1. Organization & Clarity: 

Main arguments and responses are outlined in a clear and orderly way.

Completely clear and orderly presentation

Mostly clear and orderly in all parts

Clear in some parts but not overall

Unclear and disorganized throughout


2. Use of Argument: 

Reasons are given to support the resolution

Very strong and persuasive arguments given throughout

Many good arguments given, with only minor problems

Some decent arguments, but some significant problems

Few or no real arguments given, or all arguments given had significant problems


3. Presentation Style: 

Tone of voice, clarity of expression, precision of arguments all contribute to keeping audience’s attention and persuading them of the team’s case.

All style features were used convincingly

Most style features were used convincingly

Few style features were used convincingly

Very few style features were used, none of them convincingly











Commercial hunting, illegal activities, extractive industries and civil unrest all have major impacts on World Heritage sites around the globe. According to a cumulative study of the results, the top threats include:

1.    Commercial hunting (illegal killing leading to illegal trade)

2.    Agricultural expansion

3.    Ground transport infrastructure expansion

4.    Illegal activities of all kinds

5.    Mining & quarrying

6.    War, civil unrest & military exercises

7.    Logging & wood harvesting

8.    Invasive/alien species

9.    Livestock farming & grazing of domesticated animals

10. Impacts of tourism & recreational activities

Even though damage to cultural property in conflict and natural disasters cannot be completely prevented, it can be limited. Proper preparations in peacetime, or acting in certain ways during and after conflict or emergencies, can mitigate some of the risks, limiting the damage. All of these preparations and activities, however, involve understanding the risks that heritage faces.


This webquest was created within the co-funded Erasmus plus KA229 partnership “Unique National and European Symbols of our Culture and Originality” (U.N.E.S.C.O.), project number 2020-1-RO01-KA229-080180.

Teacher Page

During the first half of the last century, many historical towns, monuments and buildings were destroyed or damaged by two world wars. In response to this destruction, the League of Nations, which later became the United Nations, appealed for worldwide cooperation in protecting cultural heritage. The United Nations Educational, Scientific and Cultural Organization (UNESCO) was established in 1945 in part to accomplish this task.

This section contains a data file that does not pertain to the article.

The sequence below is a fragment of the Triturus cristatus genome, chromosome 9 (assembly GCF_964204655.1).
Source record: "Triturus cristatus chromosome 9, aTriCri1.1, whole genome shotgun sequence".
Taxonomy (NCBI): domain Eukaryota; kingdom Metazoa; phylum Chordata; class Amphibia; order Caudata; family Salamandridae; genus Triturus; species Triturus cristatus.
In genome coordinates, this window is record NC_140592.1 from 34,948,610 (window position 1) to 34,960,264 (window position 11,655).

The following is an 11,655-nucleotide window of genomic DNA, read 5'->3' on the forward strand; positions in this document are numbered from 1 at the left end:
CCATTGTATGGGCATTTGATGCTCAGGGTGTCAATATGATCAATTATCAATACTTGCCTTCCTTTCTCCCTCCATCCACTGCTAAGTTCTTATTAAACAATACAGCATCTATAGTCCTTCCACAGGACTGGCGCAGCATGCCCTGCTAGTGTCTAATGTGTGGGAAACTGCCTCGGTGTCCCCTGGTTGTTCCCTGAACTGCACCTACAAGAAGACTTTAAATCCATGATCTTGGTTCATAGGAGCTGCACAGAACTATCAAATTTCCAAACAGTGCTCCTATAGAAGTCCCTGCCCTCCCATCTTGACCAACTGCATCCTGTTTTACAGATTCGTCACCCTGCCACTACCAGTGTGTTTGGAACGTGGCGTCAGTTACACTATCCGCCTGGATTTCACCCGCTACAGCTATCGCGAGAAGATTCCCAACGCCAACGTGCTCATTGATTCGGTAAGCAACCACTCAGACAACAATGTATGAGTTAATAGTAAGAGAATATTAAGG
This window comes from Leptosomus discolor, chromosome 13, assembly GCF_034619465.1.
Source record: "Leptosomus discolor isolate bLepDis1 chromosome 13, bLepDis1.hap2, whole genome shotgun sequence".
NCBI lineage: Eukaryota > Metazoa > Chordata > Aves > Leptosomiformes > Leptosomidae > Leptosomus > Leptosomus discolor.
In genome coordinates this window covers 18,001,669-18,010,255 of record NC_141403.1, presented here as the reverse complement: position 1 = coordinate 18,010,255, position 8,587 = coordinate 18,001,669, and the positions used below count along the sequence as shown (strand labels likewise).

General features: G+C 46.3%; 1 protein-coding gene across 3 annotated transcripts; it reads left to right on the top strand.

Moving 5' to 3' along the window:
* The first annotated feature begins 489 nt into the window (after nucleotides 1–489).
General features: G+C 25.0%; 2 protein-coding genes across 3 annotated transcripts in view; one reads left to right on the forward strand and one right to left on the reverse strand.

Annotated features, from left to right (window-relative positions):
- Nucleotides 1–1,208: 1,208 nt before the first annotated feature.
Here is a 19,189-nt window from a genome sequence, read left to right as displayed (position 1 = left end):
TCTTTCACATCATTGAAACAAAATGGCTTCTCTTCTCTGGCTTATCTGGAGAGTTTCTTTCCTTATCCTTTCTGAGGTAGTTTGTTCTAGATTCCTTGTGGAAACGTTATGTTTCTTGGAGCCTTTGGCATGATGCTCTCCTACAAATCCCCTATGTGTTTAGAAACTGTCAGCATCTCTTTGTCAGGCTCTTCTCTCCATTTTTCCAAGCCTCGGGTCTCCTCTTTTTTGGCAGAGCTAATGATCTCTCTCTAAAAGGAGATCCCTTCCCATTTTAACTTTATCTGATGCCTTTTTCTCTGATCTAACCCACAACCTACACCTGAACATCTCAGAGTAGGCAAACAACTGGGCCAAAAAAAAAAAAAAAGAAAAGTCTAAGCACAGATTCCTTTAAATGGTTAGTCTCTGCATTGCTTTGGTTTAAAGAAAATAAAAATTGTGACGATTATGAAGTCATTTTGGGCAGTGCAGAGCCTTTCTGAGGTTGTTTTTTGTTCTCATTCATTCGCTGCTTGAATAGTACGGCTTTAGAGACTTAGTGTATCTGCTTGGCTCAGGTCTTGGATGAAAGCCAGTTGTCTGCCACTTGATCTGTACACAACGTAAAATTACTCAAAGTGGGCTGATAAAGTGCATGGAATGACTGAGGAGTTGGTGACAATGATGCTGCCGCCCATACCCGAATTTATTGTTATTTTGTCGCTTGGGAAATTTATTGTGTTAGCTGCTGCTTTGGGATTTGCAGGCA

The World Heritage Convention is an international agreement was adopted in 1972. It works to protect both natural and cultural heritage (tangible heritage) threatened by population, urbanization, pollution, deforestation and excessive tourism. Over 150 countries have signed the Convention and there are now some 1000+ recognized World Heritage Sites.

The inscription of a site in the World Heritage List is a long process requiring many steps. The first step is to sign the Convention and become a State Party. Then a country develops a Tentative List of natural and cultural sites that they deem worthy of recognition as a World Heritage Site and which they intend to nominate. A country can annually submit up to two nominations of sites on their Tentative List to a 21-nation committee comprised of World Heritage signatories. Once a year, this committee determines if the site satisfies at least one of the 10 selection criteria, is properly managed, and has strong legal protection so that its preservation is assured. . Two advisory bodies of technical experts (one for natural sites, another for cultural sites) review the nominations and make recommendations to the committee. If a property is believed to meet the requirements, then the committee moves to include the site on the World Heritage List.